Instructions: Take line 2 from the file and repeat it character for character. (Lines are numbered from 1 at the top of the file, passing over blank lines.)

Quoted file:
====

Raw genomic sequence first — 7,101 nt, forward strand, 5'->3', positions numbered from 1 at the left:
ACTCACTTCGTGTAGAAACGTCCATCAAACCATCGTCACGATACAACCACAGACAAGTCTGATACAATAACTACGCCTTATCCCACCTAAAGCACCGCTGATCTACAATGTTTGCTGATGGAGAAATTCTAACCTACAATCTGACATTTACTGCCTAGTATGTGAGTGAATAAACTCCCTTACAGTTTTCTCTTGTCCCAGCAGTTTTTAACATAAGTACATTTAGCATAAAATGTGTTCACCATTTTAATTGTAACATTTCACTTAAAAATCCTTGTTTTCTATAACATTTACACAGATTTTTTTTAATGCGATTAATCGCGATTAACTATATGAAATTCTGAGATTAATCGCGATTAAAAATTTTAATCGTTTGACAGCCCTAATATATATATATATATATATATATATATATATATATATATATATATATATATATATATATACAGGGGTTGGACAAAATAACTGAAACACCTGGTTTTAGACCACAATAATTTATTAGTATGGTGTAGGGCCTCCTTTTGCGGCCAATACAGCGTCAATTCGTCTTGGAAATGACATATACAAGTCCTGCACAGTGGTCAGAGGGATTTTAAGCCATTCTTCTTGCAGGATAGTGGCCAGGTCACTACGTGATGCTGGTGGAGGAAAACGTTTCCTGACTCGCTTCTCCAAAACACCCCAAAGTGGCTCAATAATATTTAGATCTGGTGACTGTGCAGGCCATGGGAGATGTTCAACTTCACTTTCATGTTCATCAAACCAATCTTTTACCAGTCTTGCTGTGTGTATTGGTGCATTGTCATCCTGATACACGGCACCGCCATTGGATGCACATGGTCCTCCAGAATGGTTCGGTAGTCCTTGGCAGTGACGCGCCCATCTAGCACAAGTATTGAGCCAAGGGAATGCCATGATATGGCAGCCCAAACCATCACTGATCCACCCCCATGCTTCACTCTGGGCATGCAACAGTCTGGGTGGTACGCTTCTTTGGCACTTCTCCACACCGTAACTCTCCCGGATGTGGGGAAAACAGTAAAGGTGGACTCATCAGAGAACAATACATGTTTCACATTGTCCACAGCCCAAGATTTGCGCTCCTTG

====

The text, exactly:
ACTCACTTCGTGTAGAAACGTCCATCAAACCATCGTCACGATACAACCACAGACAAGTCTGATACAATAACTACGCCTTATCCCACCTAAAGCACCGCTGATCTACAATGTTTGCTGATGGAGAAATTCTAACCTACAATCTGACATTTACTGCCTAGTATGTGAGTGAATAAACTCCCTTACAGTTTTCTCTTGTCCCAGCAGTTTTTAACATAAGTACATTTAGCATAAAATGTGTTCACCATTTTAATTGTAACATTTCACTTAAAAATCCTTGTTTTCTATAACATTTACACAGATTTTTTTTAATGCGATTAATCGCGATTAACTATATGAAATTCTGAGATTAATCGCGATTAAAAATTTTAATCGTTTGACAGCCCTAATATATATATATATATATATATATATATATATATATATATATATATATATATATATATATACAGGGGTTGGACAAAATAACTGAAACACCTGGTTTTAGACCACAATAATTTATTAGTATGGTGTAGGGCCTCCTTTTGCGGCCAATACAGCGTCAATTCGTCTTGGAAATGACATATACAAGTCCTGCACAGTGGTCAGAGGGATTTTAAGCCATTCTTCTTGCAGGATAGTGGCCAGGTCACTACGTGATGCTGGTGGAGGAAAACGTTTCCTGACTCGCTTCTCCAAAACACCCCAAAGTGGCTCAATAATATTTAGATCTGGTGACTGTGCAGGCCATGGGAGATGTTCAACTTCACTTTCATGTTCATCAAACCAATCTTTTACCAGTCTTGCTGTGTGTATTGGTGCATTGTCATCCTGATACACGGCACCGCCATTGGATGCACATGGTCCTCCAGAATGGTTCGGTAGTCCTTGGCAGTGACGCGCCCATCTAGCACAAGTATTGAGCCAAGGGAATGCCATGATATGGCAGCCCAAACCATCACTGATCCACCCCCATGCTTCACTCTGGGCATGCAACAGTCTGGGTGGTACGCTTCTTTGGCACTTCTCCACACCGTAACTCTCCCGGATGTGGGGAAAACAGTAAAGGTGGACTCATCAGAGAACAATACATGTTTCACATTGTCCACAGCCCAAGATTTGCGCTCCTTG